During the 15th – 17th centuries the fear of witches was ever-present in Europe and Colonial America, so much so that if a woman was accused of witchcraft she could face the cruellest of torture until confession was given, or even be executed based on suspicion alone. There was often no evidence whatsoever. The author recounts, “for more than two centuries, in several European countries, hundreds of thousands of women were tried, tortured, burned alive or hanged, accused of having sold body and soul to the devil and, by magical means, murdered scores of children, sucked their blood, made potions with their flesh, caused the death of their neighbors, destroyed cattle and crops, raised storms, and performed many other abominations” (169).

In other words, just about anything bad that might or might not have happened was blamed on witches during that time. So where did this tidal wave of hysteria come from that took the lives so many poor women, most of whom had almost certainly never flown on broomsticks or stirred eye-of-newt into large black cauldrons?

Caliban underscores that the persecution of witches was not just some error of ignorant peasants, but in fact the deliberate policy of Church and State, the very ruling class of society. To put this in perspective, today witchcraft would be a far-fetched cause for alarm, but the fear of hidden terrorists who could strike at any moment because they “hate our freedom” is widespread. Not surprising, since politicians and the media have been drilling this frightening message into people’s heads for years, even though terrorism is a much less likely cause of death than, say, lack of health care.1 And just as the panic over terrorism has enabled today’s powers-that-be to attempt to remake the Middle East, this book makes the case that the powers-that-were of Medieval Europe exploited or invented the fear of witches to remake European society towards a social paradigm that met their interests.

Interestingly, a major component of both of these crusades was the use of so-called “shock and awe” tactics to astound the population with “spectacular displays of force,” which helped to soften up resistance to drastic or unpopular reforms.2 In the case of the Witch Hunt, shock therapy was applied through the witch burnings – spectacles of such stupefying violence that they paralyzed whole villages and regions into accepting fundamental restructuring of medieval society.3 Federici describes a typical witch burning as, “an important public event, which all the members of the community had to attend, including the children of the witches, especially their daughters who, in some cases, would be whipped in front of the stake on which they could see their mother burning alive” (186).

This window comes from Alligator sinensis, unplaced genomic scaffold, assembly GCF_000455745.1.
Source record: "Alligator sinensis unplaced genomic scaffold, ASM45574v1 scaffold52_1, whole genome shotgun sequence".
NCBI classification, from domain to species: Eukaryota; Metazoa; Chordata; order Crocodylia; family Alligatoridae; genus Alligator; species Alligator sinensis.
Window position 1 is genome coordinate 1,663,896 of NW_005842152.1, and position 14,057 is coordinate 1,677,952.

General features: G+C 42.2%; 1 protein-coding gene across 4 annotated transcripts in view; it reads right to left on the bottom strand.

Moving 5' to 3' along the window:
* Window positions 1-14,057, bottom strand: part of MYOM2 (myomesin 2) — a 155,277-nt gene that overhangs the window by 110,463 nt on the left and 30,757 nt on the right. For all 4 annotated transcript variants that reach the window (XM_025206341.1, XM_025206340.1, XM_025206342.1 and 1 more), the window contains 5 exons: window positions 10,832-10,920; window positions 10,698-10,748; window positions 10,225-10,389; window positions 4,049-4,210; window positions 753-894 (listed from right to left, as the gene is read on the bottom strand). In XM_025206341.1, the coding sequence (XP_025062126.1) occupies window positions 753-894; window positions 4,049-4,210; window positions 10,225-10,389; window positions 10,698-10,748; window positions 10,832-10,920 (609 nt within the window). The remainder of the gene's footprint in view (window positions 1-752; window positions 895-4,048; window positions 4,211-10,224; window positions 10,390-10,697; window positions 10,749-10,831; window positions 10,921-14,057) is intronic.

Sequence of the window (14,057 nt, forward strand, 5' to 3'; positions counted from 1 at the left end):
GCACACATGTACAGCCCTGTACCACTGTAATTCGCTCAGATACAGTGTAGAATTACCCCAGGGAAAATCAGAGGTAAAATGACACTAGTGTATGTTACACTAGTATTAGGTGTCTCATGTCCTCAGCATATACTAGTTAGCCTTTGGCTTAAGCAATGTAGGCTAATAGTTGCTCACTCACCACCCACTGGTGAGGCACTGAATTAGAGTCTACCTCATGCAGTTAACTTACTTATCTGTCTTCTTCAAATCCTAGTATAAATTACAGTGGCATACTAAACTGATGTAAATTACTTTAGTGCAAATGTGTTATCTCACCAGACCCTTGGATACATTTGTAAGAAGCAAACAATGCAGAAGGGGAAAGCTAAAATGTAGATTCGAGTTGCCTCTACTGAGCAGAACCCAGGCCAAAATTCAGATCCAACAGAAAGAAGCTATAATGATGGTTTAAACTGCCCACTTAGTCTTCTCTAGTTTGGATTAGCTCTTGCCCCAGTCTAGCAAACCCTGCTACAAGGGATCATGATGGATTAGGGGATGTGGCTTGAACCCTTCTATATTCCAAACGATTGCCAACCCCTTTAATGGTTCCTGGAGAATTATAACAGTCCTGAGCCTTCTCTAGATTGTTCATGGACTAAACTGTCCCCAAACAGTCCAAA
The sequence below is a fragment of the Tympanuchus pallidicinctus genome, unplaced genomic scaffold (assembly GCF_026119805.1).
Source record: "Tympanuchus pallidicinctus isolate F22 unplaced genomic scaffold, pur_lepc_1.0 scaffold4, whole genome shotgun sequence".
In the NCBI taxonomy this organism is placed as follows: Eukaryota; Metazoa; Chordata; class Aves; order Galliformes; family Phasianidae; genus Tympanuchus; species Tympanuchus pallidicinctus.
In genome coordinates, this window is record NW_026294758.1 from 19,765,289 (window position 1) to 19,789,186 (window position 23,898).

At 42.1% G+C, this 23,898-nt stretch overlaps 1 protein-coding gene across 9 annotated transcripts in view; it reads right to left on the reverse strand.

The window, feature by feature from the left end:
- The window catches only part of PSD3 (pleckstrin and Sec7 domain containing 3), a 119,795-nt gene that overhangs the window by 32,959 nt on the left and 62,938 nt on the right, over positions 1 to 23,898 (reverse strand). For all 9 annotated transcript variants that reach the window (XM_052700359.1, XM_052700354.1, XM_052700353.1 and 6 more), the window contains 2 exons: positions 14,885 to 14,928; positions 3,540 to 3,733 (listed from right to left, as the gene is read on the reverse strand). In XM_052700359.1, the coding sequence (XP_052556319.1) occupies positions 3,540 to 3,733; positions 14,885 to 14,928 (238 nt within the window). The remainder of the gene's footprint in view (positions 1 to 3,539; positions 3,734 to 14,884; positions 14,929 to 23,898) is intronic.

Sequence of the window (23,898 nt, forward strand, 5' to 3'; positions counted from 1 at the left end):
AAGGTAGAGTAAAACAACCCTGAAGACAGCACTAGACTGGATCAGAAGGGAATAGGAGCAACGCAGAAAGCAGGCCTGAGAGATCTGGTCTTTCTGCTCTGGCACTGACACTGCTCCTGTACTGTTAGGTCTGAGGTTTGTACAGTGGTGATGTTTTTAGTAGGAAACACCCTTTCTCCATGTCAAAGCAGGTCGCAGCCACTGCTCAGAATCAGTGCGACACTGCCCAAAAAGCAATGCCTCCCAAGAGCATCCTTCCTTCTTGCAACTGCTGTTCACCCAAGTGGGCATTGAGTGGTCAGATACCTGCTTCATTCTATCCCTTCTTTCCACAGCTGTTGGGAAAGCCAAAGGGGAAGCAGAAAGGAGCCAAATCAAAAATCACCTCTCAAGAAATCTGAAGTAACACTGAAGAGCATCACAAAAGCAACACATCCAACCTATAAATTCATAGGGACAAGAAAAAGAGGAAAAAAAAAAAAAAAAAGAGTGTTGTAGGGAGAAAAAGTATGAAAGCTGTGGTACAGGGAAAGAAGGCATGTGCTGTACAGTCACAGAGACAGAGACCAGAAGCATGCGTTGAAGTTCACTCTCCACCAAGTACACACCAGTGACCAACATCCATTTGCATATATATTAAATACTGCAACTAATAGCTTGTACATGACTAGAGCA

WitchBurning1

The witch burning was the medieval version of "Shock and Awe"

The book argues that these gruesome executions not only punished “witches” but graphically demonstrated the repercussions for any kind of disobedience to the clergy or nobility. In particular, the witch burnings were meant to terrify women into accepting “a new patriarchal order where women’s bodies, their labor, their sexual and reproductive powers were placed under the control of the state and transformed into economic resources” (170). Read the rest of this entry »



Re-published by ZNet and Toward Freedom and The Rag Blog. Available in print by the Defenestrator. Also translated to Dutch for GlobalInfo. cool!

Anti-Capitalism Goes Mainstream
Michael Moore’s New Film Names the System and Presents a Radical Democratic Critique

Alex Knight, October 16, 2009

Capitalism: A Love Story, which opened in 962 theaters earlier this month, is Michael Moore’s most ambitious work yet – taking aim at the root cause behind the injustices he’s exposed in his other films over the last 20 years. This time capitalism itself is the culprit to be maligned in Moore’s trademark docu-tragi-comic style. And by using the platform of a major motion picture to make a direct assault at the root of the problem, Moore has created space in the political mainstream for a radical conversation (radical meaning “going to the root”).

It’s a conversation that is desperately needed as the economic crisis continues to devastate low- and middle-income Americans in spite of President Obama’s and Congress’ efforts to stop the bleeding by throwing trillions of dollars at the banks. Yesterday, Democracy Now! reported that while the Dow Jones topped 10,000 for the first time in a year, foreclosures have reached a record level of 940,000 in the third quarter. But with this film airing in major chain cinemas across the nation, the normally taboo topics of how wealth is divided, who owns Congress, and how vital economic decisions are made are now open for discussion in a way they haven’t been in the U.S. for decades.